Liam Neeson

Scene: Gulf of Aden. Dead of night. Liam Neeson stands on the bridge of an Arleigh Burke-class guided missile destroyer, speaking into a satellite phone to pirates who have commandeered a U.S.-flagged shipping vessel and taken the crew hostage.

Image via Taken

“If you are looking for ransom I can tell you we don’t negotiate with terrorists, but what we do have are a very particular set of skills. Skills which we have acquired over a 242-year career. Skills that make us a nightmare for people like you. If you let our ship and crew go now, that'll be the end of it… But if you don't, we will look for you, we will find you, and three Navy SEAL snipers will kill you with simultaneous headshots fired from the deck of a warship 100 yards away, at night."

Got any ideas of your own for the Navy’s next voice-over spokesman? Let us know in the comments or email James@taskandpurpose.com

WATCH NEXT:

Image via "Battleship"

No charges have been publicly announced more than nine weeks after a 21-year-old Marine was shot and killed in the barracks of the Marine Corps Air Station in Beaufort.

Read More Show Less
(DoD photo)

President Donald Trump announced on Tuesday that Acting Defense Secretary Patrick Shanahan will "not to go forward with his confirmation process."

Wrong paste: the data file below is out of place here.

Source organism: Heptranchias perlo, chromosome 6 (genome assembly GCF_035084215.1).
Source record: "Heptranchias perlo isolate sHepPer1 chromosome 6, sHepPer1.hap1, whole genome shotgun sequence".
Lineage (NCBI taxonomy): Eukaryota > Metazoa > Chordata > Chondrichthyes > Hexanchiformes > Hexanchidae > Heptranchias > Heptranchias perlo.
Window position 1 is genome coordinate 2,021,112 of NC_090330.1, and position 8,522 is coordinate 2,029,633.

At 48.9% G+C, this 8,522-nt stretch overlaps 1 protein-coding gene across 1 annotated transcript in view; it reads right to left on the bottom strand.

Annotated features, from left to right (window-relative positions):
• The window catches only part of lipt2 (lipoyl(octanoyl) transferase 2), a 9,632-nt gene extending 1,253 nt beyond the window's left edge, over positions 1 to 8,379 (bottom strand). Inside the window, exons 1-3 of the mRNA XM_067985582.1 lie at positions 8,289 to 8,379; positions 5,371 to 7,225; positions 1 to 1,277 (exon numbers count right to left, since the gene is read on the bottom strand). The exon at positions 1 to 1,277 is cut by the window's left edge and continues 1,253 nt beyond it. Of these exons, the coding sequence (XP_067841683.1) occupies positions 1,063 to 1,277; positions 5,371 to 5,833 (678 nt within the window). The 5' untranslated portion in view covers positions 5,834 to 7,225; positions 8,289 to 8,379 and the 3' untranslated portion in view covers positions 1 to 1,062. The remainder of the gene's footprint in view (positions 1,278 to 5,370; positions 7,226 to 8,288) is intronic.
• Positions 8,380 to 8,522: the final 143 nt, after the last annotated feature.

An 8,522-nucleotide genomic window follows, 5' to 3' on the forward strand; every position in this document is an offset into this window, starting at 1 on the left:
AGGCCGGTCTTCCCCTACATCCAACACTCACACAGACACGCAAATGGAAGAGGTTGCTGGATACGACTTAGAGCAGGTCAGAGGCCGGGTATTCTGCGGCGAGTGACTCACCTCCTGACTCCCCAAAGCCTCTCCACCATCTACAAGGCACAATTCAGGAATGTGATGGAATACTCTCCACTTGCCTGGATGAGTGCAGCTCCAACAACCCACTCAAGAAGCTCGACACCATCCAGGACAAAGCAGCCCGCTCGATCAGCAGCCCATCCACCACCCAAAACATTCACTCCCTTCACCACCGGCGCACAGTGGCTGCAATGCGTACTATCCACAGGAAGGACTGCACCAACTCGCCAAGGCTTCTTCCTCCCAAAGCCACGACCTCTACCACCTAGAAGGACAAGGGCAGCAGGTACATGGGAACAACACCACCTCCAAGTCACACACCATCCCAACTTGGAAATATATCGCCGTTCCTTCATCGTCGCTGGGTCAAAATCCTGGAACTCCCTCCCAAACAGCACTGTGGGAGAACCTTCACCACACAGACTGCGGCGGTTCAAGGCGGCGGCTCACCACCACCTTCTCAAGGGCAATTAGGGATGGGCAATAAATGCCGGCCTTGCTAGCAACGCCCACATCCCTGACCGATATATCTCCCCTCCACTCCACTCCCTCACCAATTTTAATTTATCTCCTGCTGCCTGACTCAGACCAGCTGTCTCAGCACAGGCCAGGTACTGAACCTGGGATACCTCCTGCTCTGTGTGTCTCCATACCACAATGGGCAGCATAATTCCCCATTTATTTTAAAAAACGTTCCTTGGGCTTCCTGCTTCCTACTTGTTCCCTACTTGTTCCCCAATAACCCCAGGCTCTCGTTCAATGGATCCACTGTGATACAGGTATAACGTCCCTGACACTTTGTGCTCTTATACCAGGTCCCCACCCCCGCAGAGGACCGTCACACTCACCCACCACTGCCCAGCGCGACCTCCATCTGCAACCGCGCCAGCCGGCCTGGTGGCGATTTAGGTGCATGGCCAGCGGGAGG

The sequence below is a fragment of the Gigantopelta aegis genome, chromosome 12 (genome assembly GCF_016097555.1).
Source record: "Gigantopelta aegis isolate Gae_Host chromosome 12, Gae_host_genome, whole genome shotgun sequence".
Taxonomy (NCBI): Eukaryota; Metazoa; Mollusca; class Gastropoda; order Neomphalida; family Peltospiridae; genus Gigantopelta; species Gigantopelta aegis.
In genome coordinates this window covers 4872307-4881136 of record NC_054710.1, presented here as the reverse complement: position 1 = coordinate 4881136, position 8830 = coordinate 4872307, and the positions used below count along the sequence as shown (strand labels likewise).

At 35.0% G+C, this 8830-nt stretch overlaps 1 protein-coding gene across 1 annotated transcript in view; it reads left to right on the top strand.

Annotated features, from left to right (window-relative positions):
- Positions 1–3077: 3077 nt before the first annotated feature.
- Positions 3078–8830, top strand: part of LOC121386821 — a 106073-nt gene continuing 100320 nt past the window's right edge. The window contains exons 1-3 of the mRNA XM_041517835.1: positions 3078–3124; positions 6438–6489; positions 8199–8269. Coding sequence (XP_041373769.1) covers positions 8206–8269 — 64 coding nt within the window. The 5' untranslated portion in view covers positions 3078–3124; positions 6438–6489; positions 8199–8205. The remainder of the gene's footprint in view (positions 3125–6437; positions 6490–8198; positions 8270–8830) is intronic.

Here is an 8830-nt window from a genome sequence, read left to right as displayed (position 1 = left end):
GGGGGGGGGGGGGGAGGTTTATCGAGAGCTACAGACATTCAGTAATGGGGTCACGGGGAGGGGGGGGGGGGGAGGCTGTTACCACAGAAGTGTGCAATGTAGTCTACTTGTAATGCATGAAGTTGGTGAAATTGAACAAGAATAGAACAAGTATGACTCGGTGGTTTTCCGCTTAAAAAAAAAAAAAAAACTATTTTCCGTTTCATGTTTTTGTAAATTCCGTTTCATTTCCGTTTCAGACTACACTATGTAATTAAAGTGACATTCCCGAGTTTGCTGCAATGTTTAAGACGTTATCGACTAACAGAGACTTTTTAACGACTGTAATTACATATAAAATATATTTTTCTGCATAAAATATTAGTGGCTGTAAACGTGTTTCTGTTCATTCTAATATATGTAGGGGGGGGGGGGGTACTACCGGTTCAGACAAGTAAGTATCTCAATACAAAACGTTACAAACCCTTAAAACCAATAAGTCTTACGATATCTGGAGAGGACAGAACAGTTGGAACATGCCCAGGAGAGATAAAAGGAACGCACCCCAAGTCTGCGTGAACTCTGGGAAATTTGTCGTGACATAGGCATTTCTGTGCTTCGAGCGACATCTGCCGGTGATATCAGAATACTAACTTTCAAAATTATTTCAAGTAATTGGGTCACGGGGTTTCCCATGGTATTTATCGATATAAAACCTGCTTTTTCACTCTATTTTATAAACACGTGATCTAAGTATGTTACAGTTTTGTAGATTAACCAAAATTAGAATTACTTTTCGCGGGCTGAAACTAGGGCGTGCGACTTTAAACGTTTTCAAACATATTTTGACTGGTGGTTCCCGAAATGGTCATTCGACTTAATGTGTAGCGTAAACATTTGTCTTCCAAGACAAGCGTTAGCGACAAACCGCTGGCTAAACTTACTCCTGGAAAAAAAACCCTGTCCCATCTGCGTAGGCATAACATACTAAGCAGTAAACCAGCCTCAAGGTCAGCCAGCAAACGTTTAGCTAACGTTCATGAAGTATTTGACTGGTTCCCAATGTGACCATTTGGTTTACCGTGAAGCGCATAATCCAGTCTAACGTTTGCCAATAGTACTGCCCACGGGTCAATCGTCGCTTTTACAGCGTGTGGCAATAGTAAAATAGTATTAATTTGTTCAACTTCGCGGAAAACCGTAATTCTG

Trump said that Army Secretary Mark Esper will now serve as acting defense secretary.

Read More Show Less
An F-16 Fight Falcon is parked outside the U.S. Air Force Academy Chapel at Colorado Springs, Colorado, in the winter of 2015. (U.S. Air Force/Mike Kaplan)

An Air Force Academy sergeant will face an evidence hearing Friday on a string of charges including 10 counts of assault.

Staff Sgt. Mariano Jackson, assigned to the academy's 10th Surgical Operations Squadron, is accused of a series of assaults between 2016 and 2019, most of which involve a victim described as his "intimate partner."

Read More Show Less
(Wikimedia Commons/Hossein Velayati)

DUBAI (Reuters) - The commander of Iran's elite Revolutionary Guards Corps said on Tuesday that Iran's ballistic missiles were capable of hitting "carriers in the sea" with great precision.

Read More Show Less
An aerial view of the Pentagon building in Washington, June 15, 2005. U.S. Defense Secretary Donald Rumsfeld defended the Guantanamo prison against critics who want it closed by saying U.S. taxpayers have a big financial stake in it and no other facility could replace it at a Pentagon briefing on Tuesday. (Reuters/Jason Reed JIR/CN)

The Pentagon is sending nearly 1,000 more troops to the Middle East as part of an escalating crisis with Iran that defense officials are struggling to explain.

While the U.S. government has publicly blamed Iran for recent attacks on merchant vessels in the Gulf of Oman, not a single U.S. official has provided a shred of proof linking Iran to the explosive devices found on the merchant ships.

At an off-camera briefing on Monday, Navy officials acknowledged that nothing in imagery released by the Pentagon shows Iranian Revolutionary Guards planting limpet mines on ships in the Gulf of Oman.

Read More Show Less